While certain Medtronic products are in high demand due to COVID-19, an update from the company shows that the vast majority of its businesses have experienced declines during the global pandemic.
Medtronic said it expects COVID-19 to negatively affect its fiscal fourth quarter financial results, which ends Friday. Given the progression of COVID-19 around the world and the timing of the company’s fiscal quarter, Medtronic’s fourth quarter includes an additional month of impact compared to companies that operate on a calendar-based fiscal year.
Like many of its peers, including Boston Scientific and Johnson & Johnson, Medtronic's business has been impacted by procedure deferrals as healthcare systems around the world have deferred most elective surgery to focus on COVID-19. The Dublin, Ireland-based company said capital equipment purchases, outside of ventilators and patient monitoring equipment, are also being deffered by hospitals during the pandemic.
Medtronic also noted that it expects an incremental negative impact to revenue from a decline in large customer orders that the company typically receives at the end of its fiscal year because customers are prioritizing cash and cutting back on spending, especially for products used in elective surgery.
Medtronic products that are in high demand as a result of COVID-19 include extracorporeal life support products such as extracorporeal membrane oxygenation machines and disposables, ventilators, pulse oximetry devices, capnography products, advanced parameter monitoring products, and diabetes supplies. Together, these product lines represented roughly 10% of Medtronic’s pre-COVID-19 global revenue, the company said.
COVID-19 business impact by geography
In China, which represented about 7% of Medtronic's total revenue pre-COVID-19, the pandemic likely impacted revenue for the entire fiscal fourth quarter. On average, weekly revenue declined roughly 50% year-over-year through the week of March 9. Since that time, Medtronic's weekly revenue has declined on average about 20% to 40% year-over-year, as the market is experiencing a slow recovery in China.
In Western Europe, which represented about 20% of Medtronic's total revenue pre-COVID-19, the company began to see an impact to revenue from COVID-19 the week of March 23. Over the last few weeks, the company’s weekly revenue has declined about 20% to 30% year-over-year on average, excluding any impact from customer bulk purchases, Medtronic said.
In the United States, which represented about 53% of Medtronic's total revenue pre-COVID-19, the company began to see an impact to revenue from COVID-19 the week of March 16. Over the last few weeks, the company’s U.S. weekly revenue has declined about 60% year-over-year on average, excluding any impact from customer bulk purchases, Medtronic said.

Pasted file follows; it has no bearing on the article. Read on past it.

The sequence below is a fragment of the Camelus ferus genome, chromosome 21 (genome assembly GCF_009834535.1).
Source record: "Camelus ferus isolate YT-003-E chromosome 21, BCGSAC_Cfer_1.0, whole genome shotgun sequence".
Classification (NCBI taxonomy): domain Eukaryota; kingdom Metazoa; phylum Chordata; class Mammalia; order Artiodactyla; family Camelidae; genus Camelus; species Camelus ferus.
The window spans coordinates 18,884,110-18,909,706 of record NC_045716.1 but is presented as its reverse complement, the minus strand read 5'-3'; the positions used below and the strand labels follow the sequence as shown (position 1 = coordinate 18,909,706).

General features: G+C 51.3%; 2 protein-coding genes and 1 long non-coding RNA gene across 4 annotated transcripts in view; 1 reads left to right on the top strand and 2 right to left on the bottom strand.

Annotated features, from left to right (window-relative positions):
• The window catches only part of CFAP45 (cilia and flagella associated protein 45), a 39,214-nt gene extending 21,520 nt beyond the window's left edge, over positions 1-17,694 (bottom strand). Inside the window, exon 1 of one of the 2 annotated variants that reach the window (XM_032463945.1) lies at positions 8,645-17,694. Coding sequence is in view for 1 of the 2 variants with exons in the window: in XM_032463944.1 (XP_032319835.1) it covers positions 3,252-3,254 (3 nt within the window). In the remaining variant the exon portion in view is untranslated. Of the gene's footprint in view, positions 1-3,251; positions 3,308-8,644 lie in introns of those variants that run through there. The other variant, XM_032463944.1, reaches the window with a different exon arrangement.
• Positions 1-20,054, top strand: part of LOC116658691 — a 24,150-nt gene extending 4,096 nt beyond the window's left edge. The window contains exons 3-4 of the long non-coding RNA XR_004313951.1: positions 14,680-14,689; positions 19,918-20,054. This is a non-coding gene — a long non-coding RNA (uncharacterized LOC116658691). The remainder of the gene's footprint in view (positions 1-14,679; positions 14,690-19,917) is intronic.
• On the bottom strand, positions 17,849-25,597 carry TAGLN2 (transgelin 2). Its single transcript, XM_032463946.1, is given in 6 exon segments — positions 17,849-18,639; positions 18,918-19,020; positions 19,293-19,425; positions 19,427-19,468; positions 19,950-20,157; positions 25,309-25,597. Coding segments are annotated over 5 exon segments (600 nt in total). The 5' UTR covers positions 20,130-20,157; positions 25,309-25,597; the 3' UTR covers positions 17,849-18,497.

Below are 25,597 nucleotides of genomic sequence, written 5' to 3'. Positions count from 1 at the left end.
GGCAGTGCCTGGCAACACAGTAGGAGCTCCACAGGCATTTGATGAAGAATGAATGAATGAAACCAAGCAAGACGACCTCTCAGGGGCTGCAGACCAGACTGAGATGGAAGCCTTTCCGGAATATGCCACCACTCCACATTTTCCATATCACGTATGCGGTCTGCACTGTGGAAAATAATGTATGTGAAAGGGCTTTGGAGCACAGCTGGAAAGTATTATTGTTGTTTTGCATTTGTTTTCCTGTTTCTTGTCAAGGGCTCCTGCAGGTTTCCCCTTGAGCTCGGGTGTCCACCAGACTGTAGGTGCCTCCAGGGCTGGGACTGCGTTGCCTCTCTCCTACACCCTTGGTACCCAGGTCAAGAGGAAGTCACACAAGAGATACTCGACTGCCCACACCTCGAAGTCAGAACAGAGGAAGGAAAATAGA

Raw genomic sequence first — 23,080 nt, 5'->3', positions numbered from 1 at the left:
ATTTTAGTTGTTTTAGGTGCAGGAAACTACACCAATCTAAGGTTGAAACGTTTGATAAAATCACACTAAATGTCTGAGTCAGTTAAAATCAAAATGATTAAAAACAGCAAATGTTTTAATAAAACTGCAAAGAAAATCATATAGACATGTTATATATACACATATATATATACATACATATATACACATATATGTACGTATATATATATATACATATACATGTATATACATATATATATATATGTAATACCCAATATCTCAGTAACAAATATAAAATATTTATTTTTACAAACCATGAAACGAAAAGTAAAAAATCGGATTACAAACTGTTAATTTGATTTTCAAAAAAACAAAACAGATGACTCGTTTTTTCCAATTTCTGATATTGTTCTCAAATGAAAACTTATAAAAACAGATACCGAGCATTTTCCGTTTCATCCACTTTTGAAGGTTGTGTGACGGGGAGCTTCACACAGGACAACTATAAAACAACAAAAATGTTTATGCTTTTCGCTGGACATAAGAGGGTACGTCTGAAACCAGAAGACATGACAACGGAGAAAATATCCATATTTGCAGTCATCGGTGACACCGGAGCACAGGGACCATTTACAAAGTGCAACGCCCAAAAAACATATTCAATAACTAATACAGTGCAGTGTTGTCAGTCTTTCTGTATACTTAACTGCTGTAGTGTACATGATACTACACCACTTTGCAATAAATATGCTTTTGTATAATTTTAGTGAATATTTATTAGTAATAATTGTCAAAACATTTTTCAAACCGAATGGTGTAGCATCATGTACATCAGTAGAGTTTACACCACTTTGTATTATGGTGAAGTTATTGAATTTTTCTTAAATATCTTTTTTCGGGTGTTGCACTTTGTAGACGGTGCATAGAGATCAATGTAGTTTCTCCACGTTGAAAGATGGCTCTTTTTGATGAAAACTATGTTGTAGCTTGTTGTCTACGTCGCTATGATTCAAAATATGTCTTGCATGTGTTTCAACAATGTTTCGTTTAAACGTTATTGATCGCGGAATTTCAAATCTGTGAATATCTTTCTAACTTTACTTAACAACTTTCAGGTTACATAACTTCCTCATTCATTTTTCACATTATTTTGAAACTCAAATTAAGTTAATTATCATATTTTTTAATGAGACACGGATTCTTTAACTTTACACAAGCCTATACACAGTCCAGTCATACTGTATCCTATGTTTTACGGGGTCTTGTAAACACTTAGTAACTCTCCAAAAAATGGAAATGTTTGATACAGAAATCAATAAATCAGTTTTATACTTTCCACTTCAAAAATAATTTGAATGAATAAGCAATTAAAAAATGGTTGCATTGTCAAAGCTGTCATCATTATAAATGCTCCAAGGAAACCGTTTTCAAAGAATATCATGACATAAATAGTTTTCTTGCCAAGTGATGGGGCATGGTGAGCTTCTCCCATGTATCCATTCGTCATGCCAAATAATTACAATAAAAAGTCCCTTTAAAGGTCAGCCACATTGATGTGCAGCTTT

In the rest of the world, which represents the remaining 20% of total company revenue, Medtronic said it saw varying degrees of impact, with the last few weeks declining on average about 40% to 50% year-over-year.
As for expenses, Medtronic said it has continued to invest in R&D and its employees, including its sales force, despite the decrease in revenue. The company also noted that it has been running many of its factories at or near full capacity to provide inventory to support the anticipated rebound in procedures during the recovery period.
In general, the company said it continues to make progress with its pipeline and continues to work with regulatory agencies on timelines that do not appear to be currently affected by the pandemic. Clinical trials that are currently enrolling patients, however, have generally been placed on temporary pause to allow hospital clinical resources to focus on fighting COVID-19.
Medtronic's efforts to address ventilator shortages
As MD+DI reported late last month, Medtronic released its Puritan Bennett 560 (PB560) ventilator design specifications publicly, allowing manufacturers around the world the ability to rapidly accelerate ventilator production. The company said it has received more than 100,000 registrations for the design specifications for its PB560 ventilator at Medtronic.com/openventilator. The company noted that progress has been made by three large-scale manufacturers: Canada-based Baylis Medical Co. Inc., Taiwan-based Foxconn Technology Group (via its manufacturing facility in Wisconsin), and VinGroup Joint Stock Co. of Vietnam.
Medtronic also said it is currently in limited market release for a remote management feature on its critical care ventilators at several U.S. hospitals, which may reduce healthcare workers’ exposure to COVID-19 patients by allowing changes to ventilator settings from outside a patient’s room. The Puritan Bennett 980 remote capabilities were accelerated by collaborating with Santa Clara, CA-based Intel Corporation, the company said.
Hawthorne, CA-based SpaceX is also helping Medtronic manufacture a critical component for its critical care ventilators.
Medtronic is also part of the newly-formed Ventilator Training Alliance aimed at ensuring appropriate ventilator training for healthcare workers. Other ventilator manufacturers involved with that effort include: Dräger, GE Healthcare, Getinge, Hamilton Medical, Nihon Kohden, Philips, and Vyaire Medical.